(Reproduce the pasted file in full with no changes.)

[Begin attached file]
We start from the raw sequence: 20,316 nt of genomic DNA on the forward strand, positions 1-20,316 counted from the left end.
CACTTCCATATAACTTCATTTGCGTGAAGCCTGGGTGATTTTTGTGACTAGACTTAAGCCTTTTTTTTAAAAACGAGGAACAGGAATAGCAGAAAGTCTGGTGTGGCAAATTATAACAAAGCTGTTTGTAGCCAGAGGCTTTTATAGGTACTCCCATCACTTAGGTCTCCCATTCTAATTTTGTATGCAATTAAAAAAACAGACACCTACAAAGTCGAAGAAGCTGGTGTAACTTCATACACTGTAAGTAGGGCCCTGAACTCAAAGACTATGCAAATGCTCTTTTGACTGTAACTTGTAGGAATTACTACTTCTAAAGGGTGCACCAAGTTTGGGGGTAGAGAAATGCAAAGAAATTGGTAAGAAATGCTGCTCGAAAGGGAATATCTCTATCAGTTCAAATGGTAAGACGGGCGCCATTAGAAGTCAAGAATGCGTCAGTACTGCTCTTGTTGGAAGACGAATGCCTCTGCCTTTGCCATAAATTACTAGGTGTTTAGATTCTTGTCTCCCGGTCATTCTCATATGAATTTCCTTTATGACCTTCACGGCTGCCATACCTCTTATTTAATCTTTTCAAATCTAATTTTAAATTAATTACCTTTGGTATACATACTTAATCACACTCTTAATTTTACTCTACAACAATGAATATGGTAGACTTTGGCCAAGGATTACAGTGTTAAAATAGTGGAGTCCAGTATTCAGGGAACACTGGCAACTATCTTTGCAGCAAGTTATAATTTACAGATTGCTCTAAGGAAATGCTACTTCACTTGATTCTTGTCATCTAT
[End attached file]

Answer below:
We start from the raw sequence: 20,316 nt of genomic DNA on the forward strand, positions 1-20,316 counted from the left end.
CACTTCCATATAACTTCATTTGCGTGAAGCCTGGGTGATTTTTGTGACTAGACTTAAGCCTTTTTTTTAAAAACGAGGAACAGGAATAGCAGAAAGTCTGGTGTGGCAAATTATAACAAAGCTGTTTGTAGCCAGAGGCTTTTATAGGTACTCCCATCACTTAGGTCTCCCATTCTAATTTTGTATGCAATTAAAAAAACAGACACCTACAAAGTCGAAGAAGCTGGTGTAACTTCATACACTGTAAGTAGGGCCCTGAACTCAAAGACTATGCAAATGCTCTTTTGACTGTAACTTGTAGGAATTACTACTTCTAAAGGGTGCACCAAGTTTGGGGGTAGAGAAATGCAAAGAAATTGGTAAGAAATGCTGCTCGAAAGGGAATATCTCTATCAGTTCAAATGGTAAGACGGGCGCCATTAGAAGTCAAGAATGCGTCAGTACTGCTCTTGTTGGAAGACGAATGCCTCTGCCTTTGCCATAAATTACTAGGTGTTTAGATTCTTGTCTCCCGGTCATTCTCATATGAATTTCCTTTATGACCTTCACGGCTGCCATACCTCTTATTTAATCTTTTCAAATCTAATTTTAAATTAATTACCTTTGGTATACATACTTAATCACACTCTTAATTTTACTCTACAACAATGAATATGGTAGACTTTGGCCAAGGATTACAGTGTTAAAATAGTGGAGTCCAGTATTCAGGGAACACTGGCAACTATCTTTGCAGCAAGTTATAATTTACAGATTGCTCTAAGGAAATGCTACTTCACTTGATTCTTGTCATCTAT